International Law and Psychedelics

International Psychedelic Laws: a Brief History

While research in the psychedelic industry continues to demonstrate positive outcomes around the world, international legal frameworks criminalizing the use of psychedelic substances remain stringent. The United Nations formed three treaties between 1960 and 1990 that provide a legal basis of global cooperation in drug control laws.

These treaties, namely, the 1961 United Nations Single Convention on Narcotic Drugs or Single Convention; the 1971 Convention on Psychotropic Substances or Psychotropic Convention; and the United Nations Convention against Illicit Traffic in Narcotic Drugs and Psychotropic Substances of 1988, or Trafficking Convention, are attempts at creating a balance between the health and welfare of people, while letting governments make realistic decisions on the use of psychoactive substances, according to the UN Board.

“The primary goal of the international drug control regime has never been to eliminate illicit drug use. The most important objective of the delegates to the 1961 and 1971 conventions was to protect sundry economic, social, cultural, religious, and/or geopolitical interests,” the historian William B. McAllister writes.

International Treaties on Drugs: Where did it Begin?

The international laws controlling the production, trade, and use of psychedelics are a 20th-century phenomenon and a fairly recent addendum to the traditional consumption of psychoactive substances. The first agreement, the Single Convention, was initiated in the 1960s by the United States as a step towards the Nixon Administration’s War on Drugs. As the United States emerged as a powerful force politically and economically after World War II, the country gained greater influence over decisions on an international scale. 

Incidents Which led to the Formation of the Three Treaties we Follow Today

The dynamics of international law enforcement changed after the Second World War, as the newly formed United Nations took charge of drug policies through its Commission on Narcotic Drugs (CND). With this board coming into existence, the Single Convention became the main model of the international drug control system, which was also a global extension of the agreements and reforms enacted between 1909 and 1953. The board had started its work on the compilation of all the previous agreements in 1948, but could only present its first draft in 1961.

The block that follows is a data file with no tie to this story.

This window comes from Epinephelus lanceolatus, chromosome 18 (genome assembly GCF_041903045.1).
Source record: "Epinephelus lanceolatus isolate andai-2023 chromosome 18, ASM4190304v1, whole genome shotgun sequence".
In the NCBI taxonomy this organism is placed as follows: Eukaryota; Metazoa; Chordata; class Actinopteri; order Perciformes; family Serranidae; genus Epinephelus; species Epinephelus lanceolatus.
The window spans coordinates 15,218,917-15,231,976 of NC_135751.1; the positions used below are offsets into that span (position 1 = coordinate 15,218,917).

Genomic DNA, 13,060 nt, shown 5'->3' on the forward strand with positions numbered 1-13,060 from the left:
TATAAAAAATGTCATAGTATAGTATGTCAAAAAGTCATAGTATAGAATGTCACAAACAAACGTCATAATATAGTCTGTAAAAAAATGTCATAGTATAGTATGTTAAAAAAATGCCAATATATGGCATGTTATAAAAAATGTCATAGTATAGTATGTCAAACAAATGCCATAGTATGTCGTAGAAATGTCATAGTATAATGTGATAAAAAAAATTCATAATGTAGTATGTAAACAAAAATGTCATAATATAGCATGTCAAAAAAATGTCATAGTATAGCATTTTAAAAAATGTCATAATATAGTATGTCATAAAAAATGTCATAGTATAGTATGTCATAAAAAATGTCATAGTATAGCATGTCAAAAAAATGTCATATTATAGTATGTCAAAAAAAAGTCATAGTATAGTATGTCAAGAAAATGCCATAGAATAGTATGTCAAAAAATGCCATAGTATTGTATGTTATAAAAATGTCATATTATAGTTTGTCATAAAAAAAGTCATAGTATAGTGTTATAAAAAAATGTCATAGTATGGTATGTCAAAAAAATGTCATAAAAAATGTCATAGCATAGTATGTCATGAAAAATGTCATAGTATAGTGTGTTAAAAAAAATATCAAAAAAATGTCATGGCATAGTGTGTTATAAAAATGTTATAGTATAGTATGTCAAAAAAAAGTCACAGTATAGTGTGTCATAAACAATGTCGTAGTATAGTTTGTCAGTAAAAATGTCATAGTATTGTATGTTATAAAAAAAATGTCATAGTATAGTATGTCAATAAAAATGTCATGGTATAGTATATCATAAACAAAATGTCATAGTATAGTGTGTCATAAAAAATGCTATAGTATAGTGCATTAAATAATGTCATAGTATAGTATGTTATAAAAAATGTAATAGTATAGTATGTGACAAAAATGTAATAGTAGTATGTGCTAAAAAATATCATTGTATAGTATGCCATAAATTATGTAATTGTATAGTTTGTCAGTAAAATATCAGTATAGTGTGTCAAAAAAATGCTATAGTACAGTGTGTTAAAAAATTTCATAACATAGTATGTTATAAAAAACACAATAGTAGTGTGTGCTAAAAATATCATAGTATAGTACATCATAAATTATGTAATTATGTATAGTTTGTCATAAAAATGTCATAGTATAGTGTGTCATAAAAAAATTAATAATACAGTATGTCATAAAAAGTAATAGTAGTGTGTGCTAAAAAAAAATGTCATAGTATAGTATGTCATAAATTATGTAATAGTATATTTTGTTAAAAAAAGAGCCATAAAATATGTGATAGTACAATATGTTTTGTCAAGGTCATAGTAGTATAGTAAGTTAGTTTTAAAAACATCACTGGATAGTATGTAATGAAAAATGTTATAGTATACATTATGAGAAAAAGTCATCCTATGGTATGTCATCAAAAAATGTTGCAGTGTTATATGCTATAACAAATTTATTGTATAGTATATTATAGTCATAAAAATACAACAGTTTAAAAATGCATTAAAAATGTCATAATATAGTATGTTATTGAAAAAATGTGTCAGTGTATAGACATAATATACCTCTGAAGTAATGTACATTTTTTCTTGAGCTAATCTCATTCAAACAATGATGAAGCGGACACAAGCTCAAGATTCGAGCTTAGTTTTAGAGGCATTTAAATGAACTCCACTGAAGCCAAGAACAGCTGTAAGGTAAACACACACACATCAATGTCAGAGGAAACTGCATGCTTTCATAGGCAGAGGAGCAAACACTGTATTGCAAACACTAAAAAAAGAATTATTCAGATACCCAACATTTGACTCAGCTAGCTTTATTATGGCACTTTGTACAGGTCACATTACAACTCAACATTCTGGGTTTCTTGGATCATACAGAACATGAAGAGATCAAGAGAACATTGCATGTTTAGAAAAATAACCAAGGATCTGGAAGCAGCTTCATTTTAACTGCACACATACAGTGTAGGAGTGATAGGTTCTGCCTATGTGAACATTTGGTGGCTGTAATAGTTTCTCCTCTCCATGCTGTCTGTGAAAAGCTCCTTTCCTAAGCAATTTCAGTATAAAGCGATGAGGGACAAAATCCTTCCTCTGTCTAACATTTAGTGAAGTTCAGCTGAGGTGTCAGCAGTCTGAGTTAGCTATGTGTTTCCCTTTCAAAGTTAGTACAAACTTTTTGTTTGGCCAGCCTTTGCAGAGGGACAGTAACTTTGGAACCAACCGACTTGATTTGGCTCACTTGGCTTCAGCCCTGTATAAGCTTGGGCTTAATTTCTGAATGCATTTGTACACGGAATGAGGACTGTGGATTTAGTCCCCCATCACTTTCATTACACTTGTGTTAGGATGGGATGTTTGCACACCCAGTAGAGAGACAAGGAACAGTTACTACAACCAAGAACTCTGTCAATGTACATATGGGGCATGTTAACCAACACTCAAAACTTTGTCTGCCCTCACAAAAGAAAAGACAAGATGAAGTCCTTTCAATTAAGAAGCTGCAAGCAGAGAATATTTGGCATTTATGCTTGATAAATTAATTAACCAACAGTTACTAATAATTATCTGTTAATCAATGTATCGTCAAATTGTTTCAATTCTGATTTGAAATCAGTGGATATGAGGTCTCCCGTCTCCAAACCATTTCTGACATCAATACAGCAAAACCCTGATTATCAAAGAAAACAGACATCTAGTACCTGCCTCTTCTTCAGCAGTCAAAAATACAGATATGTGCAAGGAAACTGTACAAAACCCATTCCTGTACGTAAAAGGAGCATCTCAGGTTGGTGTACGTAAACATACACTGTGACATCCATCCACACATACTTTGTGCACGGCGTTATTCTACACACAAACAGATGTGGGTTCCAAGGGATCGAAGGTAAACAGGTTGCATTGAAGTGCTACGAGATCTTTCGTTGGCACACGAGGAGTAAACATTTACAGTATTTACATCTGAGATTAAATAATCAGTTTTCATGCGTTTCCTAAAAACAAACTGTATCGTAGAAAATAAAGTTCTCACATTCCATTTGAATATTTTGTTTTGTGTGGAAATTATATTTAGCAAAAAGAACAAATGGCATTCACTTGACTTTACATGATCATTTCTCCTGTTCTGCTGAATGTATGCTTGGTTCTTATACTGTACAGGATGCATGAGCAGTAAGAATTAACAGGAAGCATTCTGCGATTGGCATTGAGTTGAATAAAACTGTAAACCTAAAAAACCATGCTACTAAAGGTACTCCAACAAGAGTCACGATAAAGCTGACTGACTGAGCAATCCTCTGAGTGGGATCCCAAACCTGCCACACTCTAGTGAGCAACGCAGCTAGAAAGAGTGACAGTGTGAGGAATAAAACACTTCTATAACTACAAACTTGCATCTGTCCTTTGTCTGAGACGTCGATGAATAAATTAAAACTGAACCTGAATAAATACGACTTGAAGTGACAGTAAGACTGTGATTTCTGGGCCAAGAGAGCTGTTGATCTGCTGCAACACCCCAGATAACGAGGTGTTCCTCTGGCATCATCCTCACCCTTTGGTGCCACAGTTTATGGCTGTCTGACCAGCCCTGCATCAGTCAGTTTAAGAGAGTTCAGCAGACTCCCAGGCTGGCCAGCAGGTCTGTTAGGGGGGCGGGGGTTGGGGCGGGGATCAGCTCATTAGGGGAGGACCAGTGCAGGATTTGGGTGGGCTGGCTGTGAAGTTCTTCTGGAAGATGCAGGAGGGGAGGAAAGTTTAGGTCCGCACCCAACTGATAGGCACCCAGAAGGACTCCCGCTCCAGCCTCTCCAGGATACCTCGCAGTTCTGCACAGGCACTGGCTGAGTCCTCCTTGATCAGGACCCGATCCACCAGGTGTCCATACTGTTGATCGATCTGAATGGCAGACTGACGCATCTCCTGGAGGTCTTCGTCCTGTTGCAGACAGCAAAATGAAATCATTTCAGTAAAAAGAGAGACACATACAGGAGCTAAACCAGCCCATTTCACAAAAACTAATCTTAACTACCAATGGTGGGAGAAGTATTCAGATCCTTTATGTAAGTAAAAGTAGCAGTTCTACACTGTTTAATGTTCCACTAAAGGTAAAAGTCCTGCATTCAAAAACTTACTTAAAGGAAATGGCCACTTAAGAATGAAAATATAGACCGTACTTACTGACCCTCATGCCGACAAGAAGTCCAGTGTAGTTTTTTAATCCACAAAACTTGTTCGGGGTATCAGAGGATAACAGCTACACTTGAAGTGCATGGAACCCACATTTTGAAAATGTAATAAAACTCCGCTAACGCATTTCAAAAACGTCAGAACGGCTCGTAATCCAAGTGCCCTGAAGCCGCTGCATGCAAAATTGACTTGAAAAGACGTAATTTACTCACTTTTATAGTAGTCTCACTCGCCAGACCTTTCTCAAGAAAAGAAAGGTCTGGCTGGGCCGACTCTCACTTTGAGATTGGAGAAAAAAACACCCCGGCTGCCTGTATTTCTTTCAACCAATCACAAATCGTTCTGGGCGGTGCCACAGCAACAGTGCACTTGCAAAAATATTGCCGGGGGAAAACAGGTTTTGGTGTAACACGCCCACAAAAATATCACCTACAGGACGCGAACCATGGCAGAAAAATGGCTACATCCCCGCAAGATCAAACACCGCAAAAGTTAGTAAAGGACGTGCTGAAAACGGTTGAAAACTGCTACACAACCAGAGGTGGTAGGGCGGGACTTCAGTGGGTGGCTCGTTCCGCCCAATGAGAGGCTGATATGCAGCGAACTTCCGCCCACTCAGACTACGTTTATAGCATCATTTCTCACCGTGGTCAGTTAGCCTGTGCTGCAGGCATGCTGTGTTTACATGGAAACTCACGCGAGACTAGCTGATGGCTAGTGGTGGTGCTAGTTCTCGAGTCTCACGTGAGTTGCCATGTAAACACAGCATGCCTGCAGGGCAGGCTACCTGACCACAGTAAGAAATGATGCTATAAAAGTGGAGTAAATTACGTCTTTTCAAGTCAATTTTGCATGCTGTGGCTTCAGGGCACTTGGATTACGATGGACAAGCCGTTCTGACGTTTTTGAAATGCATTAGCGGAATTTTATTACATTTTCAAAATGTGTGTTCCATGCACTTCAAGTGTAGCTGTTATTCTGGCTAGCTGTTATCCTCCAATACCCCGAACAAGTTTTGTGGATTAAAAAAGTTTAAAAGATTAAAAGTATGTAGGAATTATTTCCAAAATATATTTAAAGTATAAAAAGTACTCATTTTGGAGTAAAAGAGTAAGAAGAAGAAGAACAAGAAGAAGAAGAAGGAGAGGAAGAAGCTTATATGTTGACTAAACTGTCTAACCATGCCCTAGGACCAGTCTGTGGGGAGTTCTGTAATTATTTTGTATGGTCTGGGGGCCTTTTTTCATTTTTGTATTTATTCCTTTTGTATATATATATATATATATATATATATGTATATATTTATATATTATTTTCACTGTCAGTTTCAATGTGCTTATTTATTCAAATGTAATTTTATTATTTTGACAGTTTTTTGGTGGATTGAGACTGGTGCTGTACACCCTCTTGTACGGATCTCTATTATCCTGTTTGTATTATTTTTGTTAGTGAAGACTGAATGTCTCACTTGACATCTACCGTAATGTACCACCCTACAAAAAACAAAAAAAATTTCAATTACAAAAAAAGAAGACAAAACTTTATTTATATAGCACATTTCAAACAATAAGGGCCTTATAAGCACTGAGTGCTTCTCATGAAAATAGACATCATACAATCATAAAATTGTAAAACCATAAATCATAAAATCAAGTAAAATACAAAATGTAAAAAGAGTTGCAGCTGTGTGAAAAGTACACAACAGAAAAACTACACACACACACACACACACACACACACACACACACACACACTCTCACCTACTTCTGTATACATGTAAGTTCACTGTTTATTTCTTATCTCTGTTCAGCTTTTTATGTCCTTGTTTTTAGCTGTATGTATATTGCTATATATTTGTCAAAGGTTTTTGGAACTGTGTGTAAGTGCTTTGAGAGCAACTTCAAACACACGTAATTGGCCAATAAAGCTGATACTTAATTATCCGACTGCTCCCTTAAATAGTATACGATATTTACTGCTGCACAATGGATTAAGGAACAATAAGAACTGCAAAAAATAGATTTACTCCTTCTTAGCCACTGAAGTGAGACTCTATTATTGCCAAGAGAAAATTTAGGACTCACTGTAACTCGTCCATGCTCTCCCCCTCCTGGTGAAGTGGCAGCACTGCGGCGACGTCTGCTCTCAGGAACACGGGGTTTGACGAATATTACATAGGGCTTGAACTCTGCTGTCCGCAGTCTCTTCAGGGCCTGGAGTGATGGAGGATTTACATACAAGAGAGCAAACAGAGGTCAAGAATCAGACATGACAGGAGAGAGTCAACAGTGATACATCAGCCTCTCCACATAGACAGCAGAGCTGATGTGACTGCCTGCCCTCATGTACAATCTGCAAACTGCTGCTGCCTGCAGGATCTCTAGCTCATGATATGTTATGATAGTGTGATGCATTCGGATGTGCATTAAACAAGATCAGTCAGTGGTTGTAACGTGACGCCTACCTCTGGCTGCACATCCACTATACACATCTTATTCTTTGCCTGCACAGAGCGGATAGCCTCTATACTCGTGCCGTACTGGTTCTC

In his book, Drug Diplomacy in the Twentieth Century, William B. McAllister writes, “During the course of the 1961 negotiations, delegations from producer countries fought consistently to loosen controls the draft placed on opium, coca, and cannabis. They argued that manufactured substances, especially synthetic narcotics, should be controlled at least as strictly as raw materials.”

While the treaties were taking shape, international politics and economics had started to overtake the conversation. There was a strong rift between countries producing and consuming the substances. There were visible efforts by delegations in the UN to control the supply but not the production of psychedelics as pharmaceutical companies exerted pressure from the other end, with the United States controlling the conversation entirely.

In the meantime, the discovery of new psychotropic substances in the 1950s, which were showing promising therapeutic results, was also proving to be culturally acceptable. As discussions went on, the British-led manufacturing alliance continually defied attempts to put psychotropic substances under international legal control. As things progressed, an anti-psychotropic resolution was put forward to prevent the psychotropic substance from becoming illegal but it “failed by one vote,” McAllister writes.

“Bowing to their domestic pharmaceutical interests, blind to the cultural bias that privileged ‘modern’ western drugs, and not wishing to let producer states off the hook concerning the ‘real problem,’ manufacturing states shunned the chance to nip a potentially serious matter  [of testing the psychedelic drugs] in the bud,” McAllister writes while describing the double standards of countries debating the psychotropic drugs during the formation of the Single Convention.

Final Work on International Treaties

As the work on the first treaty was concluded, the UN board had come up with four classifications of substances– Schedule I to IV. While Schedule I and IV stand as the most stringent and incorporate the raw organic substances like opium, cannabis, coca, heroin and cocaine, Schedule II and III were more relaxed.

While the Single Convention brought all the previous treaties under the same international law governing the use of drugs, the Psychotropics Convention allowed some room for negotiations as European and North American pharmaceutical companies continued to show interest in research. The second treaty allows freedom in some aspects as long as domestic governments don’t make changes to their legislation. The third treaty, the Trafficking Convention, subtly made its way in, establishing a system to track and penalize global drug trafficking.

McAllister writes, “The amount of time actually spent at the conferences discussing the problems of addicted individuals, how to help them, and how to prevent more people from joining their ranks was minimal. Until these priorities change, problems with widespread drug abuse, and the attendant cost in human and material capital, will continue.”

Psychedelics are now governed globally under the International Narcotics Control Board (INCB). There are 186 signatory countries to the Single Convention, 184 countries which are part of the Psychotropic Convention, and 190 signatories to the Trafficking Convention, as of a March 2019 Treaties listing.

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